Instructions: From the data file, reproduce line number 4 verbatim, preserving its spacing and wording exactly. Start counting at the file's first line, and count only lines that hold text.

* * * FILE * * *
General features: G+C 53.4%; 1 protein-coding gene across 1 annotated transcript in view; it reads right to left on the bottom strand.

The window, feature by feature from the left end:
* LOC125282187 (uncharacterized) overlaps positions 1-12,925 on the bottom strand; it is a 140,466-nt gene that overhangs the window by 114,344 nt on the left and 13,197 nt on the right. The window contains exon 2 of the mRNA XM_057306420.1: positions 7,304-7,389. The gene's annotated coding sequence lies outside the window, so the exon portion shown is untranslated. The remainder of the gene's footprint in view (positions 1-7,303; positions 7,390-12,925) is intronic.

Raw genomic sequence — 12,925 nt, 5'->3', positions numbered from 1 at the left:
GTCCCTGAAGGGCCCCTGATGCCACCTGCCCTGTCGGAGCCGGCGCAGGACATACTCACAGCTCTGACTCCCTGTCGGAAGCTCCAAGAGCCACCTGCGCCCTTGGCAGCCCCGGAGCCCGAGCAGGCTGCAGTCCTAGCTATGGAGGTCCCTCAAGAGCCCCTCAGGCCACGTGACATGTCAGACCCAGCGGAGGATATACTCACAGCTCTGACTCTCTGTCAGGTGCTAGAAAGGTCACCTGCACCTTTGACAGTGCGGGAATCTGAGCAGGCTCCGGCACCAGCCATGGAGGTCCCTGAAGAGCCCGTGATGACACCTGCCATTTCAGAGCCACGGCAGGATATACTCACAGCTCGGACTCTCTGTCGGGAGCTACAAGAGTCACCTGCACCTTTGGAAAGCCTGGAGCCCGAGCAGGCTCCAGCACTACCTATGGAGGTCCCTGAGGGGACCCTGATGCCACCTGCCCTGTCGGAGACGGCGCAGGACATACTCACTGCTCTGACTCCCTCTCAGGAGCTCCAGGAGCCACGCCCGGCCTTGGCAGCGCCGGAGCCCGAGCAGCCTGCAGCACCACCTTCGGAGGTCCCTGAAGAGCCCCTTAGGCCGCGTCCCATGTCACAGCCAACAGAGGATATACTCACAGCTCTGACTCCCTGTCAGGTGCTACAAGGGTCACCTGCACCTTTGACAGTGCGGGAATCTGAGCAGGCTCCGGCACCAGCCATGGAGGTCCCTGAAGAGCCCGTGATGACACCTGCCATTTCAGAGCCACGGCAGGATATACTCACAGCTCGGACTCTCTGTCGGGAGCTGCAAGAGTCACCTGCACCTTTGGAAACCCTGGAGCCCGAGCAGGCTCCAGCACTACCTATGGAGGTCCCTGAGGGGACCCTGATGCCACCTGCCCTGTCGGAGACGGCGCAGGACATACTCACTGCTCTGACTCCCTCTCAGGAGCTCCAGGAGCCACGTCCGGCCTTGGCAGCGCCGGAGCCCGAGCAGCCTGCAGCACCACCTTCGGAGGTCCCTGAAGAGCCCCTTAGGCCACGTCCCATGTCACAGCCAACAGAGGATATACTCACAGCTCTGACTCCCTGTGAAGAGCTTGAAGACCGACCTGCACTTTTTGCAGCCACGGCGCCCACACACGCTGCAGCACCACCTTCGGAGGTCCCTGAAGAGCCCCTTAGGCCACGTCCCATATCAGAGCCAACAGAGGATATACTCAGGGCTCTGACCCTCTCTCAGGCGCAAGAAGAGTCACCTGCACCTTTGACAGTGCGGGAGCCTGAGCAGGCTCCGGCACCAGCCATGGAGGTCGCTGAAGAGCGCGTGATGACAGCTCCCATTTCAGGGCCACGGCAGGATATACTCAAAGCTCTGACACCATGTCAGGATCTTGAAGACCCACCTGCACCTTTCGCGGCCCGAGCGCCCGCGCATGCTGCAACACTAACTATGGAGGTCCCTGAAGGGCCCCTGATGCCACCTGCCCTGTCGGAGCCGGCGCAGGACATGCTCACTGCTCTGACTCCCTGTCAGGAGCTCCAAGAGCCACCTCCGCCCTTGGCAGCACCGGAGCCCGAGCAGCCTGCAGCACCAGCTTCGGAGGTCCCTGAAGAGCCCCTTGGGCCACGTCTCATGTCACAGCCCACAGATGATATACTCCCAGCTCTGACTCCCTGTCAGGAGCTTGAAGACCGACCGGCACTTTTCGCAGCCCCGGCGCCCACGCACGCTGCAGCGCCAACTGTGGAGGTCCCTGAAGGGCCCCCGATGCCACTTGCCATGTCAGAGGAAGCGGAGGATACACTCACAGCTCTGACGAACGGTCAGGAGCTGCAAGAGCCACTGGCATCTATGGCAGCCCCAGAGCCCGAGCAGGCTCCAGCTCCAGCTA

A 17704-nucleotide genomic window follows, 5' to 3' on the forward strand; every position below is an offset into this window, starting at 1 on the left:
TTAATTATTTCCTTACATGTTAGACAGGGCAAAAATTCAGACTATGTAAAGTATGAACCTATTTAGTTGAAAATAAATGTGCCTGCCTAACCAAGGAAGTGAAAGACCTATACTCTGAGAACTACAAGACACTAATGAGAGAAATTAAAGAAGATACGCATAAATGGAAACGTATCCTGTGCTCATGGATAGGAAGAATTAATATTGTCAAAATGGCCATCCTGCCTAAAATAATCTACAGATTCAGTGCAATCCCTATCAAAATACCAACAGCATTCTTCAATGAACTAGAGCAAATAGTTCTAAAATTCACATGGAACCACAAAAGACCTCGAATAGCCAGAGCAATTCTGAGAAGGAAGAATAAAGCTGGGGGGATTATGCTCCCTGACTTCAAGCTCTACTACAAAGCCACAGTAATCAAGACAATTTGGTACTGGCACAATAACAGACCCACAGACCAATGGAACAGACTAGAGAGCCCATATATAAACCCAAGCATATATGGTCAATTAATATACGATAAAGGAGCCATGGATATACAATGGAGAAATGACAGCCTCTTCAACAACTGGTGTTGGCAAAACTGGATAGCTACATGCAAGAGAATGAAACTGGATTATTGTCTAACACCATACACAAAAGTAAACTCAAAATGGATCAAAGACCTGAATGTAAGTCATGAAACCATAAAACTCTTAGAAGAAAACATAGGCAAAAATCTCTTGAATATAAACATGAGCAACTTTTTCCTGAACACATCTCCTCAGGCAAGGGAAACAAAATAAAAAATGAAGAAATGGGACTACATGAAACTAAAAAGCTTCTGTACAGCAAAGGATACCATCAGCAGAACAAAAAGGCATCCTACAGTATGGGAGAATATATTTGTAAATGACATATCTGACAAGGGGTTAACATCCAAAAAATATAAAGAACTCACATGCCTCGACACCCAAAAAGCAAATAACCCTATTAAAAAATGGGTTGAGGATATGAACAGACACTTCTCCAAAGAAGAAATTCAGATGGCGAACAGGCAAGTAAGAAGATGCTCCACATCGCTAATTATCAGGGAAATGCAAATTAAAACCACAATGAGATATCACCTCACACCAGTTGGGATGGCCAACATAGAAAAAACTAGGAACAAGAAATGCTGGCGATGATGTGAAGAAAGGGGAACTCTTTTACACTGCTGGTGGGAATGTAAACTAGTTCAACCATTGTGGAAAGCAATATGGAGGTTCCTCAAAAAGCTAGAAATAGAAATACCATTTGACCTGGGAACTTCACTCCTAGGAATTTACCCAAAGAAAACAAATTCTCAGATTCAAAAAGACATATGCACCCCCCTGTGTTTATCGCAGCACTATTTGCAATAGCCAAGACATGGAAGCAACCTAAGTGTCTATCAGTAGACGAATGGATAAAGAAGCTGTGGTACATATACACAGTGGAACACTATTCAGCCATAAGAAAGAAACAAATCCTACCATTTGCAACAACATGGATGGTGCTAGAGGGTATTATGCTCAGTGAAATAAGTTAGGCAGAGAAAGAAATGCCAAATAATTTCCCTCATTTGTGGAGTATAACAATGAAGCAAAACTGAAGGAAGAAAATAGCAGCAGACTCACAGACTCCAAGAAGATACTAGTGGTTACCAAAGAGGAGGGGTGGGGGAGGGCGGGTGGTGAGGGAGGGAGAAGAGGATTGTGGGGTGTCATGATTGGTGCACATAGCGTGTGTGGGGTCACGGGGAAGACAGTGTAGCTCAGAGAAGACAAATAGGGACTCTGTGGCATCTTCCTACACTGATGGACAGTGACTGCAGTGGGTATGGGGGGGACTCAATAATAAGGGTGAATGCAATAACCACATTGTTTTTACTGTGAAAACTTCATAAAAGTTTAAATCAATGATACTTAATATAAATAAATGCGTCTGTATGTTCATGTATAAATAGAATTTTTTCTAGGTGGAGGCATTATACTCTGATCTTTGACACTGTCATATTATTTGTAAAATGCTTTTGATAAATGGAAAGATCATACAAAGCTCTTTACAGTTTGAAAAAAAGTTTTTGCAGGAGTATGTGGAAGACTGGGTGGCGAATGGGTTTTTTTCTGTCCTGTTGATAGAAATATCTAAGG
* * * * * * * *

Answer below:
Raw genomic sequence — 12,925 nt, 5'->3', positions numbered from 1 at the left: